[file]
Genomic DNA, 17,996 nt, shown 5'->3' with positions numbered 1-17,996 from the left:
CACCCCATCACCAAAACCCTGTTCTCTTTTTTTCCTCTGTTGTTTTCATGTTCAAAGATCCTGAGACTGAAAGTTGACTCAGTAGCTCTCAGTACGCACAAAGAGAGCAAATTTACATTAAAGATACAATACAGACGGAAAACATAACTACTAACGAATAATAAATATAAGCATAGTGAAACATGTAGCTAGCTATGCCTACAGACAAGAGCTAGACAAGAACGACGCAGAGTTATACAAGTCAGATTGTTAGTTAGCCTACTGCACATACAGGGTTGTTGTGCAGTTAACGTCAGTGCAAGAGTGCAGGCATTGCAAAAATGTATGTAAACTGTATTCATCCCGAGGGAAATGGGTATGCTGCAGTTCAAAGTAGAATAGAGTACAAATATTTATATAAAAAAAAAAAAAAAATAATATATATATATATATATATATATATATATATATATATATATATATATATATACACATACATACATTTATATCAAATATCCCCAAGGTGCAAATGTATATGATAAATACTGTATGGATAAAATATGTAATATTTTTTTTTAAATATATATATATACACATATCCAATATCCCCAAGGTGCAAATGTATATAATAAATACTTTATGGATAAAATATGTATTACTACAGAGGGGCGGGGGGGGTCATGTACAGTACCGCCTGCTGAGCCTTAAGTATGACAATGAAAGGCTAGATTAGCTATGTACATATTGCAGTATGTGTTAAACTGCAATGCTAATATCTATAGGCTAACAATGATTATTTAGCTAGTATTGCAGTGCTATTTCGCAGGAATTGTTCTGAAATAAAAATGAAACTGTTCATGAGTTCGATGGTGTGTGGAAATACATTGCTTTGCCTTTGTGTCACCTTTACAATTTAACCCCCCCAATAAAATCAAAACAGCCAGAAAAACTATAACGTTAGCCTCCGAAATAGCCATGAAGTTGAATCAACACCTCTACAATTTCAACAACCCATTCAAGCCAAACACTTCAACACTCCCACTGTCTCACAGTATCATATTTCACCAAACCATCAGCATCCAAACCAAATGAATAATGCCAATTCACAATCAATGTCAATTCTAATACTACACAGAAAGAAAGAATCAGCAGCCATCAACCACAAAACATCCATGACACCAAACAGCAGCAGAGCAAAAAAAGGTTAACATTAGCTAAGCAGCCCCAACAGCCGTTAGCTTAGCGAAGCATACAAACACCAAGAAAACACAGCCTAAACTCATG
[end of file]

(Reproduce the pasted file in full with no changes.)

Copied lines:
Genomic DNA, 17,996 nt, shown 5'->3' with positions numbered 1-17,996 from the left:
CACCCCATCACCAAAACCCTGTTCTCTTTTTTTCCTCTGTTGTTTTCATGTTCAAAGATCCTGAGACTGAAAGTTGACTCAGTAGCTCTCAGTACGCACAAAGAGAGCAAATTTACATTAAAGATACAATACAGACGGAAAACATAACTACTAACGAATAATAAATATAAGCATAGTGAAACATGTAGCTAGCTATGCCTACAGACAAGAGCTAGACAAGAACGACGCAGAGTTATACAAGTCAGATTGTTAGTTAGCCTACTGCACATACAGGGTTGTTGTGCAGTTAACGTCAGTGCAAGAGTGCAGGCATTGCAAAAATGTATGTAAACTGTATTCATCCCGAGGGAAATGGGTATGCTGCAGTTCAAAGTAGAATAGAGTACAAATATTTATATAAAAAAAAAAAAAAAATAATATATATATATATATATATATATATATATATATATATATATATATATATATACACATACATACATTTATATCAAATATCCCCAAGGTGCAAATGTATATGATAAATACTGTATGGATAAAATATGTAATATTTTTTTTTAAATATATATATATACACATATCCAATATCCCCAAGGTGCAAATGTATATAATAAATACTTTATGGATAAAATATGTATTACTACAGAGGGGCGGGGGGGGTCATGTACAGTACCGCCTGCTGAGCCTTAAGTATGACAATGAAAGGCTAGATTAGCTATGTACATATTGCAGTATGTGTTAAACTGCAATGCTAATATCTATAGGCTAACAATGATTATTTAGCTAGTATTGCAGTGCTATTTCGCAGGAATTGTTCTGAAATAAAAATGAAACTGTTCATGAGTTCGATGGTGTGTGGAAATACATTGCTTTGCCTTTGTGTCACCTTTACAATTTAACCCCCCCAATAAAATCAAAACAGCCAGAAAAACTATAACGTTAGCCTCCGAAATAGCCATGAAGTTGAATCAACACCTCTACAATTTCAACAACCCATTCAAGCCAAACACTTCAACACTCCCACTGTCTCACAGTATCATATTTCACCAAACCATCAGCATCCAAACCAAATGAATAATGCCAATTCACAATCAATGTCAATTCTAATACTACACAGAAAGAAAGAATCAGCAGCCATCAACCACAAAACATCCATGACACCAAACAGCAGCAGAGCAAAAAAAGGTTAACATTAGCTAAGCAGCCCCAACAGCCGTTAGCTTAGCGAAGCATACAAACACCAAGAAAACACAGCCTAAACTCATG